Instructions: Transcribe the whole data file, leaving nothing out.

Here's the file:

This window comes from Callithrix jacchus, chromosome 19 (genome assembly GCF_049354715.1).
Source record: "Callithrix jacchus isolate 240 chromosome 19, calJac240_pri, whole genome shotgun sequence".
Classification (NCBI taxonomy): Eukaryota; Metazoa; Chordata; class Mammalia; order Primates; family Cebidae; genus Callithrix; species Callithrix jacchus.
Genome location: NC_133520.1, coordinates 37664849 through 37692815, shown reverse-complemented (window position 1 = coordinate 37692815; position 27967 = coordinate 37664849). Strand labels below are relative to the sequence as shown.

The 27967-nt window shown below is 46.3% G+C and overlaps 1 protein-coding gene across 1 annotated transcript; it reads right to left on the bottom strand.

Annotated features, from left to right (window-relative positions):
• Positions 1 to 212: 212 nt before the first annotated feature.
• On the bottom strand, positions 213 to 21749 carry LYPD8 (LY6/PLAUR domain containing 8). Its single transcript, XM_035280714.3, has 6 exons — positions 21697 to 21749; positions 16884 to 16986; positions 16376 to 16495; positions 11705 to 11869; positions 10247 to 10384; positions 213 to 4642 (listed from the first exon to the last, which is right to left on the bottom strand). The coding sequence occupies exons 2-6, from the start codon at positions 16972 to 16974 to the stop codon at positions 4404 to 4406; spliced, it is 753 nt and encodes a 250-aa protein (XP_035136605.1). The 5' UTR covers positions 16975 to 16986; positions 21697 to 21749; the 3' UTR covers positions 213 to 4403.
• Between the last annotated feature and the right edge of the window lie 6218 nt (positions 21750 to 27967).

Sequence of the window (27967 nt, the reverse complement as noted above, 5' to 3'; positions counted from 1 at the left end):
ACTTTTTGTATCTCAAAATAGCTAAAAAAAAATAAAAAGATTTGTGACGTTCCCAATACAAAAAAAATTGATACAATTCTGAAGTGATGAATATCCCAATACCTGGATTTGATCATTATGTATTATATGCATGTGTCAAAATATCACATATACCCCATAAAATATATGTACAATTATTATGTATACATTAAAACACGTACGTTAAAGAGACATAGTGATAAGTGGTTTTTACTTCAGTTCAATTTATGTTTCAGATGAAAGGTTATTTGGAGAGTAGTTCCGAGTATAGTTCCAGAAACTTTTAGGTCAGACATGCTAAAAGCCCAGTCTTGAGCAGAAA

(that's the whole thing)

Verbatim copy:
This window comes from Callithrix jacchus, chromosome 19 (genome assembly GCF_049354715.1).
Source record: "Callithrix jacchus isolate 240 chromosome 19, calJac240_pri, whole genome shotgun sequence".
Classification (NCBI taxonomy): Eukaryota; Metazoa; Chordata; class Mammalia; order Primates; family Cebidae; genus Callithrix; species Callithrix jacchus.
Genome location: NC_133520.1, coordinates 37664849 through 37692815, shown reverse-complemented (window position 1 = coordinate 37692815; position 27967 = coordinate 37664849). Strand labels below are relative to the sequence as shown.

The 27967-nt window shown below is 46.3% G+C and overlaps 1 protein-coding gene across 1 annotated transcript; it reads right to left on the bottom strand.

Annotated features, from left to right (window-relative positions):
• Positions 1 to 212: 212 nt before the first annotated feature.
• On the bottom strand, positions 213 to 21749 carry LYPD8 (LY6/PLAUR domain containing 8). Its single transcript, XM_035280714.3, has 6 exons — positions 21697 to 21749; positions 16884 to 16986; positions 16376 to 16495; positions 11705 to 11869; positions 10247 to 10384; positions 213 to 4642 (listed from the first exon to the last, which is right to left on the bottom strand). The coding sequence occupies exons 2-6, from the start codon at positions 16972 to 16974 to the stop codon at positions 4404 to 4406; spliced, it is 753 nt and encodes a 250-aa protein (XP_035136605.1). The 5' UTR covers positions 16975 to 16986; positions 21697 to 21749; the 3' UTR covers positions 213 to 4403.
• Between the last annotated feature and the right edge of the window lie 6218 nt (positions 21750 to 27967).

Sequence of the window (27967 nt, the reverse complement as noted above, 5' to 3'; positions counted from 1 at the left end):
ACTTTTTGTATCTCAAAATAGCTAAAAAAAAATAAAAAGATTTGTGACGTTCCCAATACAAAAAAAATTGATACAATTCTGAAGTGATGAATATCCCAATACCTGGATTTGATCATTATGTATTATATGCATGTGTCAAAATATCACATATACCCCATAAAATATATGTACAATTATTATGTATACATTAAAACACGTACGTTAAAGAGACATAGTGATAAGTGGTTTTTACTTCAGTTCAATTTATGTTTCAGATGAAAGGTTATTTGGAGAGTAGTTCCGAGTATAGTTCCAGAAACTTTTAGGTCAGACATGCTAAAAGCCCAGTCTTGAGCAGAAA